When Life Gets Messy, God Gives Mercy

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(Image courtesy of changingthetide.org)

(Image courtesy of changingthetide.org)

I have not posted over the weekend.  Life got messy, really messy really fast.  My grandmother, who is in her eighties, is nearing the end of her life, and her family is having to confront end of life issues, such as how long do you continue extraordinary measures to sustain life?  And what kind of existence does she have if we continue them?  None of those questions are easy, and all of them have become necessary in the span of a couple of days.  So there has been a lot of wrestling internally and externally in my family.   No one wants my grandmother to die, but everyone will die eventually.  So those two realities duel in the arena shaped by her current state of progressive illness and total loss of cognitive function.  It leaves us wondering, where is God in all this?  I know God is here, with us and for us, but with all the rapidly changing circumstances, I have to pause to see where I can sense God at work.  When I did, I was astonished to see all the ways and means God was being merciful and good to us, even my grandmother.

In a world where people get sick and death can be staved off almost indefinitely, more and more we are empowered with some control over the life and death of our loved ones.  There was a time when we did not keep people alive with heat blankets, hydration IVs, and food pegs when they could no longer chew and swallow food.  Now we have to decide when to withdrawal those things, and wrestle with the real impact they will have.  I constantly ask myself where we are being merciful, and where we are being stubborn.  Sometimes they look and feel the same, and other times they are far removed from one another.  Then it struck me that God was very present in our conversations that centered around honoring our beloved matriarch, ensuring that she did not suffer just to prolong her time on earth even if she was not cognitively able to appreciate it.  This good Christian woman spent her life in the labor of love, and she deserves to rest from those labors, rest in God, and suffer no more.  Yes, we will suffer for a while when she is gone, but illness robbed us of her in many ways years ago.  In death, she shall be restored in a way that medical science can never hope to achieve.  God can and will do what we cannot.  To abide in the peace and love that is the Lord until the day of Resurrection must surely be one of the greatest experiences a person can ever have.  It is a place where there is no pain, suffering, sorrow, or mourning.  While I would never actively kill my grandmother, not even in the name of mercy, I do not wish to keep her from that rest in God any longer.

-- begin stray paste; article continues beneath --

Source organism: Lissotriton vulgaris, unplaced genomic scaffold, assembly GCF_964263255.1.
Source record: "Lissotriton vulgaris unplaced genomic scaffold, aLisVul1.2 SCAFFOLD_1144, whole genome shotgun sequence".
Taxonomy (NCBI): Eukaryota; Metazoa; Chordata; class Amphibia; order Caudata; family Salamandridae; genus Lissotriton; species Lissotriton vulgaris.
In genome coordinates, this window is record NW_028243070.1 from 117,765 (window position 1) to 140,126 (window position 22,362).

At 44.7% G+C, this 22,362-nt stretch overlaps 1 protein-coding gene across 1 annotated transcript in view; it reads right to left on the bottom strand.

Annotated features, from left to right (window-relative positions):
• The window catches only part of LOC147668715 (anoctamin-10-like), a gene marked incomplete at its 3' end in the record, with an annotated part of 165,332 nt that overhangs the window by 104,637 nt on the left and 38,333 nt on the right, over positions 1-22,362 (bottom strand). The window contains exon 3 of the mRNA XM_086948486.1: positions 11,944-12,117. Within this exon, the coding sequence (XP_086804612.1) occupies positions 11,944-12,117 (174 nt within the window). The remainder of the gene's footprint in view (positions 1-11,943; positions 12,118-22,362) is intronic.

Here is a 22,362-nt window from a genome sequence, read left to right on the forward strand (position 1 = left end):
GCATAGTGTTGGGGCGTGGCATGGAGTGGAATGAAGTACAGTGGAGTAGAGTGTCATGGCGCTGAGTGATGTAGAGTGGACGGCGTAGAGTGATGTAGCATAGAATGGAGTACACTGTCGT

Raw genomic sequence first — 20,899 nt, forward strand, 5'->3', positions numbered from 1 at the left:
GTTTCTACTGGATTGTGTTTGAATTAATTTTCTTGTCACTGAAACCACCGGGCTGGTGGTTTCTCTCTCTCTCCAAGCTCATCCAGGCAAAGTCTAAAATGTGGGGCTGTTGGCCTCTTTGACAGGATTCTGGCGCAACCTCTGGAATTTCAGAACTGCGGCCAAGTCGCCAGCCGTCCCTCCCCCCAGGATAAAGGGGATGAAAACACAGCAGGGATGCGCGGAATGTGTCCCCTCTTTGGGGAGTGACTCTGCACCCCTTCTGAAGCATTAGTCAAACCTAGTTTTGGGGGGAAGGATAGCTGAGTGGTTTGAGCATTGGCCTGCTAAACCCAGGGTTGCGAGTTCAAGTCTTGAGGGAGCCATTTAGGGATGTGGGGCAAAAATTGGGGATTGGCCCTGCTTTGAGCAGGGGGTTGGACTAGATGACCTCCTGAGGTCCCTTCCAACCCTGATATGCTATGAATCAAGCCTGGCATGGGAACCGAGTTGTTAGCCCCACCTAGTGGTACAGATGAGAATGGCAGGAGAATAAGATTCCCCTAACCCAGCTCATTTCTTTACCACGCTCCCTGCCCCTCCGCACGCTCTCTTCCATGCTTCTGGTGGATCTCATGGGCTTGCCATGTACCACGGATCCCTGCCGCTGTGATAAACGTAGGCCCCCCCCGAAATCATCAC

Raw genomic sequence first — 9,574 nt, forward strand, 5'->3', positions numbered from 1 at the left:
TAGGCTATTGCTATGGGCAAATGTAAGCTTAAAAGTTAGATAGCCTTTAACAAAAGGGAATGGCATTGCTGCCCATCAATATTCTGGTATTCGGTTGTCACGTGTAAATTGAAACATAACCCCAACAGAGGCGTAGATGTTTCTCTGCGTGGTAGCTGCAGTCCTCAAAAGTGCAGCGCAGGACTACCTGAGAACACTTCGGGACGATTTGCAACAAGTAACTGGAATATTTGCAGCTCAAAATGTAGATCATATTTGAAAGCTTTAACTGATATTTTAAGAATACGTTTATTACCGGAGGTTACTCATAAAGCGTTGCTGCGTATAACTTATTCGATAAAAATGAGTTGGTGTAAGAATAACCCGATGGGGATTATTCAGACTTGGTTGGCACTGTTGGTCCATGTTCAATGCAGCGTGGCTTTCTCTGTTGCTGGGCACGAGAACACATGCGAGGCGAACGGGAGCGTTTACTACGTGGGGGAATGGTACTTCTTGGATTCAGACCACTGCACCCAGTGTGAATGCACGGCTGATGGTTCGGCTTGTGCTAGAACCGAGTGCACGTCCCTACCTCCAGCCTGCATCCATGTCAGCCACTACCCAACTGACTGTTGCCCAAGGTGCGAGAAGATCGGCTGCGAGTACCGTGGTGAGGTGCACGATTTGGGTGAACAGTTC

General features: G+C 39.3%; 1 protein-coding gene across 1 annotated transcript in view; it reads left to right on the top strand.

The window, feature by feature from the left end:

My memories of her from a time before the dementia and physical illness are strong, and filled with gratitude to God.  I got to have this amazing woman in my life for decades, and her impact will outlive her mortal form.  God is merciful to let us have memories as a salve on our wounds of mourning, and as a means of keeping their legacy alive when they pass from this life.  Those memories motivate me to live as she lived, to model my faith in the way I treat others with kindness and dignity, and to speak openly and honestly about my love for and belief in Christ Jesus.  God was merciful to grant her to this world, and I benefited from that, and now others should benefit from that relationship, too.  As my weekend became overwhelmed with decisions, discussions, gut wrenching realities, and sorrowful good byes, I found God merciful in the presence of my family, the ability to speak openly and honestly with one another, and the promise of reunion at the Resurrection.  I have no doubt that my grandmother will be counted among the sheep.  By the grace of God, I pray that I will be, too, and we will be together in the Kingdom come.  For now, as this drama we call death plays out, I cling to the hope of Christ and the salvation from eternal death in the cross.  I hear God in the comforting words of others, and the assuring presence of my loved ones.  I see God at work in the great serendipity that emerges when we don’t have to make some painful decisions because nature makes some for us.  There is mercy all around us, and it flows forth through miraculous means and willing vessels from God in heaven.  When things get messy, I can say with great conviction and all honestly that God responds with mercy.  My response should be to react to any and every mess likewise.

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